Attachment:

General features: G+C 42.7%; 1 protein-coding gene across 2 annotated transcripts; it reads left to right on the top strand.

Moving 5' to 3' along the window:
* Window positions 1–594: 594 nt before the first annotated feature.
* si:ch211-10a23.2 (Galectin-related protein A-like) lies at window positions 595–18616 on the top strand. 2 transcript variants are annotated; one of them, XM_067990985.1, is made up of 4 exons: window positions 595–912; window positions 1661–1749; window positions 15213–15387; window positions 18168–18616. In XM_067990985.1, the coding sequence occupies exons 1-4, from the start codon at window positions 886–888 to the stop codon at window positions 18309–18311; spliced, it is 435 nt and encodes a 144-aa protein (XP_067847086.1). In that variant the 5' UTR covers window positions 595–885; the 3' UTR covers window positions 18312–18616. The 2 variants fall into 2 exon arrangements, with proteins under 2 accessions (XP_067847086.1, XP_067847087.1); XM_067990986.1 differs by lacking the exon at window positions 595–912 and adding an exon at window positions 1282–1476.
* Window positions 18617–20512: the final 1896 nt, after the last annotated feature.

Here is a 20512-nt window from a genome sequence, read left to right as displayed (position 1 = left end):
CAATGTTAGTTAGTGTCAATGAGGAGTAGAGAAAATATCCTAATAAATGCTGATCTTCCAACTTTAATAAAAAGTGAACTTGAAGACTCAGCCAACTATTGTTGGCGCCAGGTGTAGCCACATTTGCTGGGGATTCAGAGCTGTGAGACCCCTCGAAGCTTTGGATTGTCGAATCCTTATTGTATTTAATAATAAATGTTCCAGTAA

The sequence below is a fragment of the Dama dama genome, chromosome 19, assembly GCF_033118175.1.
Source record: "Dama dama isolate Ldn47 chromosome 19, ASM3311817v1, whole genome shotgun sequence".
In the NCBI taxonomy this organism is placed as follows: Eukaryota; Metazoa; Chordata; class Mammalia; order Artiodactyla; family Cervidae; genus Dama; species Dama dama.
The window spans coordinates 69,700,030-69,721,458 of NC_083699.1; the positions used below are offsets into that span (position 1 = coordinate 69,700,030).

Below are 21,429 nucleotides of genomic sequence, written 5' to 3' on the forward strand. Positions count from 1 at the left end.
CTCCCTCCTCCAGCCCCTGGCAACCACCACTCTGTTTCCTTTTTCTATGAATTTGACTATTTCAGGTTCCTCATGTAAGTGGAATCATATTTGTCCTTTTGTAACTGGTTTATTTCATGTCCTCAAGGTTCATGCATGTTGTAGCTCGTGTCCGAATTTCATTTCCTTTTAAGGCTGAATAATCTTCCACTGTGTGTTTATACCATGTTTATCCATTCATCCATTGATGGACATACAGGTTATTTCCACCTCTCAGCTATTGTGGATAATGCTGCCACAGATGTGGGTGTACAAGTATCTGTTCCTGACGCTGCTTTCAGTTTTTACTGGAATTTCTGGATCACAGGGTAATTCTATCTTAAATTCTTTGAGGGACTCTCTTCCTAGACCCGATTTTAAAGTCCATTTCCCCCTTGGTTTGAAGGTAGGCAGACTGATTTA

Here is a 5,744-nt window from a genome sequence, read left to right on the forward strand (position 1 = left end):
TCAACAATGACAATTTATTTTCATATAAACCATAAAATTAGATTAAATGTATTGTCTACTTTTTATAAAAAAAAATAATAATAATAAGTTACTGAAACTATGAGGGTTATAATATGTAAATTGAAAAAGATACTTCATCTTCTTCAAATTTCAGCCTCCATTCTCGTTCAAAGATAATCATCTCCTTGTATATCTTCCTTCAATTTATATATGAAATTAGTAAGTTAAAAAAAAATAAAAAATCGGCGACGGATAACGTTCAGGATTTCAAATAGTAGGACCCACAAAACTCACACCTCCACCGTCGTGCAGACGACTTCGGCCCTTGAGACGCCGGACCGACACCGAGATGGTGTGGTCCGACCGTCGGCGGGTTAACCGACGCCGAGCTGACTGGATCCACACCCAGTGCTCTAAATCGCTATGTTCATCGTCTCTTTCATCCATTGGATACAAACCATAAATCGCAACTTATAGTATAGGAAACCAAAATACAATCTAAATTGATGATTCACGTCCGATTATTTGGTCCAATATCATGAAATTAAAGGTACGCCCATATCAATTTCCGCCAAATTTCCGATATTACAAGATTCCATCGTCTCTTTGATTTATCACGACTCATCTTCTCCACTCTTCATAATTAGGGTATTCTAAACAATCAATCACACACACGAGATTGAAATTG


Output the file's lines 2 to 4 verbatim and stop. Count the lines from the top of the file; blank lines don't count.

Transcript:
Moving 5' to 3' along the window:
* Window positions 1–594: 594 nt before the first annotated feature.
* si:ch211-10a23.2 (Galectin-related protein A-like) lies at window positions 595–18616 on the top strand. 2 transcript variants are annotated; one of them, XM_067990985.1, is made up of 4 exons: window positions 595–912; window positions 1661–1749; window positions 15213–15387; window positions 18168–18616. In XM_067990985.1, the coding sequence occupies exons 1-4, from the start codon at window positions 886–888 to the stop codon at window positions 18309–18311; spliced, it is 435 nt and encodes a 144-aa protein (XP_067847086.1). In that variant the 5' UTR covers window positions 595–885; the 3' UTR covers window positions 18312–18616. The 2 variants fall into 2 exon arrangements, with proteins under 2 accessions (XP_067847086.1, XP_067847087.1); XM_067990986.1 differs by lacking the exon at window positions 595–912 and adding an exon at window positions 1282–1476.